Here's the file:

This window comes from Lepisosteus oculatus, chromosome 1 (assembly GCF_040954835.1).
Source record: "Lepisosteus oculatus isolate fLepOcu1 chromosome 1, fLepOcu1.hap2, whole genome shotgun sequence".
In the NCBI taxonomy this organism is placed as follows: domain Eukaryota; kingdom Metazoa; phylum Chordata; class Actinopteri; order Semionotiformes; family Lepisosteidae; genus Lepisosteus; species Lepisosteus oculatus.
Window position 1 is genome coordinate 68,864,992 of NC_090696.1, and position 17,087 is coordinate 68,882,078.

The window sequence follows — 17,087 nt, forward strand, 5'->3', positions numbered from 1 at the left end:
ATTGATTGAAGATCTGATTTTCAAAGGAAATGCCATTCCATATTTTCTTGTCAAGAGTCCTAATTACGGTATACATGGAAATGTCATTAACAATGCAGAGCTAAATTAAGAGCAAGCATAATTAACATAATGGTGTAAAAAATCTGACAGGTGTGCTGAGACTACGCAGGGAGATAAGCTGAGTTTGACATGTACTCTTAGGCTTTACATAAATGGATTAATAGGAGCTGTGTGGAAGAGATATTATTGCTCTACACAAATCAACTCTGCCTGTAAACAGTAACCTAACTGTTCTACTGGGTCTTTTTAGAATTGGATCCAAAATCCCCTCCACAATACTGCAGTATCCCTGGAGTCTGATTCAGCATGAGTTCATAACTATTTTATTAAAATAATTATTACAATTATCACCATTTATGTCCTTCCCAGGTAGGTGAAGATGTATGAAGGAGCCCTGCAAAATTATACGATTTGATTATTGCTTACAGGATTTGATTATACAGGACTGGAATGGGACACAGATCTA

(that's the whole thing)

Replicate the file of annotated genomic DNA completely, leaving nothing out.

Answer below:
This window comes from Lepisosteus oculatus, chromosome 1 (assembly GCF_040954835.1).
Source record: "Lepisosteus oculatus isolate fLepOcu1 chromosome 1, fLepOcu1.hap2, whole genome shotgun sequence".
In the NCBI taxonomy this organism is placed as follows: domain Eukaryota; kingdom Metazoa; phylum Chordata; class Actinopteri; order Semionotiformes; family Lepisosteidae; genus Lepisosteus; species Lepisosteus oculatus.
Window position 1 is genome coordinate 68,864,992 of NC_090696.1, and position 17,087 is coordinate 68,882,078.

The window sequence follows — 17,087 nt, forward strand, 5'->3', positions numbered from 1 at the left end:
ATTGATTGAAGATCTGATTTTCAAAGGAAATGCCATTCCATATTTTCTTGTCAAGAGTCCTAATTACGGTATACATGGAAATGTCATTAACAATGCAGAGCTAAATTAAGAGCAAGCATAATTAACATAATGGTGTAAAAAATCTGACAGGTGTGCTGAGACTACGCAGGGAGATAAGCTGAGTTTGACATGTACTCTTAGGCTTTACATAAATGGATTAATAGGAGCTGTGTGGAAGAGATATTATTGCTCTACACAAATCAACTCTGCCTGTAAACAGTAACCTAACTGTTCTACTGGGTCTTTTTAGAATTGGATCCAAAATCCCCTCCACAATACTGCAGTATCCCTGGAGTCTGATTCAGCATGAGTTCATAACTATTTTATTAAAATAATTATTACAATTATCACCATTTATGTCCTTCCCAGGTAGGTGAAGATGTATGAAGGAGCCCTGCAAAATTATACGATTTGATTATTGCTTACAGGATTTGATTATACAGGACTGGAATGGGACACAGATCTA